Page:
The perfect mistake

January 27, 2022
 by Paul McGowan

The perfect musical rendition is one that captures our soul and connects us in a way only music can.

Which means, of course, that the perfect performance—one without any flaws, note-for-note true to the score—may not be perfect. Not if it doesn’t connect with us.

Often, the perfect performance is one with just the right number of imperfections: the emotional slip of a note, exaggerated vibrato, the extended hold on a note. Those imperfections are what make it work.

The perfect mistake happens when all the elements together (including just the right imperfections) is what connects us to music.

Perfection equals connection.

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29 comments on “The perfect mistake”

  1. I could not agree more. My favorite albums were always live, and I recorded over 750 concerts following my mantra:


    These are a near coincident mic pair straight to DSF, zero knob recordings. They can’t be processed because you can’t do math on one bit. Any incidental noises are forensic evidence that this was a real musical event, on a specific date and time surrounded by a spinning world full of human events. (Sonoma is cheating, it decimates so you can add distortion engineering to music).

    I stopped listening to studio productions which are spliced, overdubbed, mixed, mastered, equalized, compressed, limited, gated, and reverbed. I can hear every knob, plug-in and process and they all sound worse than the un-corrected raw signal. I can even hear the INTENTION to splice and overdub because it changes the musicians’ state of mind for the worse. The only possible upgrades are taking away all headphones and giving them a live audience.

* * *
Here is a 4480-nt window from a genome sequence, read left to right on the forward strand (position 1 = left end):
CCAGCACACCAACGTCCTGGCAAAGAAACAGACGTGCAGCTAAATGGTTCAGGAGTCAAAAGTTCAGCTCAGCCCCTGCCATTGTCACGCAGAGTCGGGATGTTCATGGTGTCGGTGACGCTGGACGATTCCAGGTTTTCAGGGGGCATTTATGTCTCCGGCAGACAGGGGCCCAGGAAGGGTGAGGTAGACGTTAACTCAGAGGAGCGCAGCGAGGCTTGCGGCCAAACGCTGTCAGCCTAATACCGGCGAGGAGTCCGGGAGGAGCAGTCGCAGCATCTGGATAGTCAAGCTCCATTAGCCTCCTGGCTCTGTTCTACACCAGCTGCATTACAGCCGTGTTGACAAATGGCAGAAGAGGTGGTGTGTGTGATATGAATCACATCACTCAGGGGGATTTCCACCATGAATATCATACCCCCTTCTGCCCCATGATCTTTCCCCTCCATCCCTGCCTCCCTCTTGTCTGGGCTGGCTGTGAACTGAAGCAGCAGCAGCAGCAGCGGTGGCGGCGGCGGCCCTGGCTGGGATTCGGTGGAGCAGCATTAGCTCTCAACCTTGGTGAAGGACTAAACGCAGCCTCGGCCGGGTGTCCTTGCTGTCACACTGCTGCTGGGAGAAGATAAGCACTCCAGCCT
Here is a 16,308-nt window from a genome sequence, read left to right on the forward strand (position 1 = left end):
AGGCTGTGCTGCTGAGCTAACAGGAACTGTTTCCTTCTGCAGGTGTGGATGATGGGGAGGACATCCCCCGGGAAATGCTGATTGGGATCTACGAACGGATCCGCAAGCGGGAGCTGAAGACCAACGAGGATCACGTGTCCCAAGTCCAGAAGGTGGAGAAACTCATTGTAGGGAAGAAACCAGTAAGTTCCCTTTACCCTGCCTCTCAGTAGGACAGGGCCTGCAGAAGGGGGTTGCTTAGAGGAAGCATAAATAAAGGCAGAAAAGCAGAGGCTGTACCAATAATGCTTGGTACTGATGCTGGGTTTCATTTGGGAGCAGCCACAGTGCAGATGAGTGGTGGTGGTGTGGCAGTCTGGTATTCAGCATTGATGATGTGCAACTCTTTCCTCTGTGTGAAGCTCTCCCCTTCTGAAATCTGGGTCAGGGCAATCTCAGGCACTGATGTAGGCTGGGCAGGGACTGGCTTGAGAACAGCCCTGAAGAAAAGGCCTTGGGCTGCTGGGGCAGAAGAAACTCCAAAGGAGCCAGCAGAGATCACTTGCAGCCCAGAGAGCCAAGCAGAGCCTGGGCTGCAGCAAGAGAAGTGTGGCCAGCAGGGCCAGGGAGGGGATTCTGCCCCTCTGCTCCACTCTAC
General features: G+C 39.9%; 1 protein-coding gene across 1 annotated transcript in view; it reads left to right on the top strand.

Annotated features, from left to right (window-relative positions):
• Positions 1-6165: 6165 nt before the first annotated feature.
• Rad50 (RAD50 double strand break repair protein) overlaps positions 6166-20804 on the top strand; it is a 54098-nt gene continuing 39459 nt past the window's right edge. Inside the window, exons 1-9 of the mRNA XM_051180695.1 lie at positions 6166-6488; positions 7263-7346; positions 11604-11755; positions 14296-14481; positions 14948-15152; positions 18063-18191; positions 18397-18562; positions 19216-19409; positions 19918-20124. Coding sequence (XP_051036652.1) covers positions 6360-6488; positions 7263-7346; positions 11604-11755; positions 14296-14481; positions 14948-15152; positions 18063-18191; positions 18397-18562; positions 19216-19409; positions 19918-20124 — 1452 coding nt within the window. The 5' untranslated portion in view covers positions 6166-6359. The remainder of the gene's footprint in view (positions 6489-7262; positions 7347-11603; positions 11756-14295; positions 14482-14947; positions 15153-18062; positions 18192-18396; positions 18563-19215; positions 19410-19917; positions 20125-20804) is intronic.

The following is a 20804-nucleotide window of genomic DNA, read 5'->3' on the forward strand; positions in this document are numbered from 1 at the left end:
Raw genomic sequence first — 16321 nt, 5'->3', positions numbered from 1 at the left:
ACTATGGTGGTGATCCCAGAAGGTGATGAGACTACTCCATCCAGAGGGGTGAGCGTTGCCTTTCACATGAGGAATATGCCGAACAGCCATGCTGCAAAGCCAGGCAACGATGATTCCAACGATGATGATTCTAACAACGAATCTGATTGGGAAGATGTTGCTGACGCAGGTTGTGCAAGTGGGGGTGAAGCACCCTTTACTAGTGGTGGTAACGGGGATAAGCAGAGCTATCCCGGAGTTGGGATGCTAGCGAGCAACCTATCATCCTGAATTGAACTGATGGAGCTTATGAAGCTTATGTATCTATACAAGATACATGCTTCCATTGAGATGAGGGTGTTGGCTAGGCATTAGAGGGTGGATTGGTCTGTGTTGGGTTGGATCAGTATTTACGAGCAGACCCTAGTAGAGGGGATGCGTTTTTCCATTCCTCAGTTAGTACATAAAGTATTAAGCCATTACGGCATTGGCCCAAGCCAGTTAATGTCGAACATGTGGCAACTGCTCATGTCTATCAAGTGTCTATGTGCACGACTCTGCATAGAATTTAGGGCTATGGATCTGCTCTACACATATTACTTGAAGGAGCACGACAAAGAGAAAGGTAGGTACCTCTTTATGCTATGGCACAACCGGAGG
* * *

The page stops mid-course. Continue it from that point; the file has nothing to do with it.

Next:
I keep telling even conservatory trained score slaves that music is what happens while you are reading a score. My favorite music is “spontaneous composition”, also called ‘free improvisation’, music that emerges from the void with no pre-conceptions or rules. One person starts, and then others join in when it sounds right. This seems to work best with either musicians who have a long history of playing together, or ones who met for the first time on the stage before they start.

    I have even had the experience of musicians waiting for the right instant to start playing, and then having incidental noises fit in the musical fabric like they were planned. This gives me goose bumps, and the other people in the room feel it too.

  2. I think Paul is conflating imperfection with interpretation. I doubt professional performers that I see have any issue with getting the notes or dance steps correct. It is assumed that they have those all sown up before they even start rehearsals. We choose different classical performers because we get their personal interpretation. It is no greater than in ballet, where personal physique also has a massive impact. People like us go and see the same ballets year after year, for decades, not to experience perfection (don’t know what that is), but to see a unique performance every time.

    One of the problems with recorded music is that it sounds the same every time you play it, so it usually has neither the emotion of anticipation or uniqueness of a live performance.

      1. Apparently Lola can play all the notes in the right order, but what she conveys in doing so is anyone’s guess.

        Went with the Mrs to see Laura Mvula and friends a while back. There’s a classy lady, drop dead gorgeous (and knows it), who can also play the notes in the right order and a powerhouse voice that connects with the inner me every time.

  3. Perfect measurements?
    Just kidding folks 😉

    Paul has his favourite bass note(s)…Boz Scaggs – ‘Thank You’ has been mentioned a few times.
    And I’m certain that most of us here have our own chosen, long-time ‘bass note reference(s)’.